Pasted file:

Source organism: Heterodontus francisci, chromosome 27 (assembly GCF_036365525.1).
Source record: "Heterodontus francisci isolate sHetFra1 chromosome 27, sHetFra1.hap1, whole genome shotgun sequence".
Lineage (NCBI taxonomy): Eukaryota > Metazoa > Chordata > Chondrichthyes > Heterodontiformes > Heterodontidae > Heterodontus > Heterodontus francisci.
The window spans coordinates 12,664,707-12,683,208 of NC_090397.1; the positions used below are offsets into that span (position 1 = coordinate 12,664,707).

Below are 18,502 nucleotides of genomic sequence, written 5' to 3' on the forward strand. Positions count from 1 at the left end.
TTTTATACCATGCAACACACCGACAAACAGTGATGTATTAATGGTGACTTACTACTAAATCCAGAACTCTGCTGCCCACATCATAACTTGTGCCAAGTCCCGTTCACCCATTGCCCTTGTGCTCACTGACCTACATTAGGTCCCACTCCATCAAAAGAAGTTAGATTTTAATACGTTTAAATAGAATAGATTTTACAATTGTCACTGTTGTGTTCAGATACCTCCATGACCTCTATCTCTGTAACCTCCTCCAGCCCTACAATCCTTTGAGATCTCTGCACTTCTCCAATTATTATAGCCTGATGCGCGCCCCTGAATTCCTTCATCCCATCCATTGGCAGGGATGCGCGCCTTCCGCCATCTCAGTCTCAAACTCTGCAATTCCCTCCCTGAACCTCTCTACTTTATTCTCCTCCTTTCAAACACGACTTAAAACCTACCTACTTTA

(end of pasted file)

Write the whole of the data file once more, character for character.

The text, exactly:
Source organism: Heterodontus francisci, chromosome 27 (assembly GCF_036365525.1).
Source record: "Heterodontus francisci isolate sHetFra1 chromosome 27, sHetFra1.hap1, whole genome shotgun sequence".
Lineage (NCBI taxonomy): Eukaryota > Metazoa > Chordata > Chondrichthyes > Heterodontiformes > Heterodontidae > Heterodontus > Heterodontus francisci.
The window spans coordinates 12,664,707-12,683,208 of NC_090397.1; the positions used below are offsets into that span (position 1 = coordinate 12,664,707).

Below are 18,502 nucleotides of genomic sequence, written 5' to 3' on the forward strand. Positions count from 1 at the left end.
TTTTATACCATGCAACACACCGACAAACAGTGATGTATTAATGGTGACTTACTACTAAATCCAGAACTCTGCTGCCCACATCATAACTTGTGCCAAGTCCCGTTCACCCATTGCCCTTGTGCTCACTGACCTACATTAGGTCCCACTCCATCAAAAGAAGTTAGATTTTAATACGTTTAAATAGAATAGATTTTACAATTGTCACTGTTGTGTTCAGATACCTCCATGACCTCTATCTCTGTAACCTCCTCCAGCCCTACAATCCTTTGAGATCTCTGCACTTCTCCAATTATTATAGCCTGATGCGCGCCCCTGAATTCCTTCATCCCATCCATTGGCAGGGATGCGCGCCTTCCGCCATCTCAGTCTCAAACTCTGCAATTCCCTCCCTGAACCTCTCTACTTTATTCTCCTCCTTTCAAACACGACTTAAAACCTACCTACTTTA